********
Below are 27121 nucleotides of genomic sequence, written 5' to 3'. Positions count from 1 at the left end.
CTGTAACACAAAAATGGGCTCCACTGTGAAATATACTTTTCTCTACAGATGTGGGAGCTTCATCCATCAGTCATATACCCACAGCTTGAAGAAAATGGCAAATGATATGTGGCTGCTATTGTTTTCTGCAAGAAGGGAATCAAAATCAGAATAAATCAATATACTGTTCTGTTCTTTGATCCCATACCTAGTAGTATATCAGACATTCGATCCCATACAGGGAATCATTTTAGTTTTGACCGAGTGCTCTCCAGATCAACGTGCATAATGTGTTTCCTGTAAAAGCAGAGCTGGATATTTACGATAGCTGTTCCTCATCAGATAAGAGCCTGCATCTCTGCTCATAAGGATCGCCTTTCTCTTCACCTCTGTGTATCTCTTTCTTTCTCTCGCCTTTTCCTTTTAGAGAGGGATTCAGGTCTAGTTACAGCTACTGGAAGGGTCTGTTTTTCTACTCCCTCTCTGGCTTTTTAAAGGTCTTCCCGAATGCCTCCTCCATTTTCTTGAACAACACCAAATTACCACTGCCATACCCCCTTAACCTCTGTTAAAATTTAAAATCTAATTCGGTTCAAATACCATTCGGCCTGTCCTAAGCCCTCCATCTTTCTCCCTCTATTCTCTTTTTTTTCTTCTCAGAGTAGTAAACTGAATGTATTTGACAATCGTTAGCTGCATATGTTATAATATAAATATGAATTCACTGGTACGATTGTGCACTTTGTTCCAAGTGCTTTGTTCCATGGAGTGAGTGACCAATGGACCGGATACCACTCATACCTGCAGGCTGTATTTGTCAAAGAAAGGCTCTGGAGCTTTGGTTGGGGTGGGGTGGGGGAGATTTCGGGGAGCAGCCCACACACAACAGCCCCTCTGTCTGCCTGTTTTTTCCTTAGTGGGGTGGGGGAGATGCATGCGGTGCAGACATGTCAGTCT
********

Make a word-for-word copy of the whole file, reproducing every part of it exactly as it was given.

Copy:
Below are 27121 nucleotides of genomic sequence, written 5' to 3'. Positions count from 1 at the left end.
CTGTAACACAAAAATGGGCTCCACTGTGAAATATACTTTTCTCTACAGATGTGGGAGCTTCATCCATCAGTCATATACCCACAGCTTGAAGAAAATGGCAAATGATATGTGGCTGCTATTGTTTTCTGCAAGAAGGGAATCAAAATCAGAATAAATCAATATACTGTTCTGTTCTTTGATCCCATACCTAGTAGTATATCAGACATTCGATCCCATACAGGGAATCATTTTAGTTTTGACCGAGTGCTCTCCAGATCAACGTGCATAATGTGTTTCCTGTAAAAGCAGAGCTGGATATTTACGATAGCTGTTCCTCATCAGATAAGAGCCTGCATCTCTGCTCATAAGGATCGCCTTTCTCTTCACCTCTGTGTATCTCTTTCTTTCTCTCGCCTTTTCCTTTTAGAGAGGGATTCAGGTCTAGTTACAGCTACTGGAAGGGTCTGTTTTTCTACTCCCTCTCTGGCTTTTTAAAGGTCTTCCCGAATGCCTCCTCCATTTTCTTGAACAACACCAAATTACCACTGCCATACCCCCTTAACCTCTGTTAAAATTTAAAATCTAATTCGGTTCAAATACCATTCGGCCTGTCCTAAGCCCTCCATCTTTCTCCCTCTATTCTCTTTTTTTTCTTCTCAGAGTAGTAAACTGAATGTATTTGACAATCGTTAGCTGCATATGTTATAATATAAATATGAATTCACTGGTACGATTGTGCACTTTGTTCCAAGTGCTTTGTTCCATGGAGTGAGTGACCAATGGACCGGATACCACTCATACCTGCAGGCTGTATTTGTCAAAGAAAGGCTCTGGAGCTTTGGTTGGGGTGGGGTGGGGGAGATTTCGGGGAGCAGCCCACACACAACAGCCCCTCTGTCTGCCTGTTTTTTCCTTAGTGGGGTGGGGGAGATGCATGCGGTGCAGACATGTCAGTCT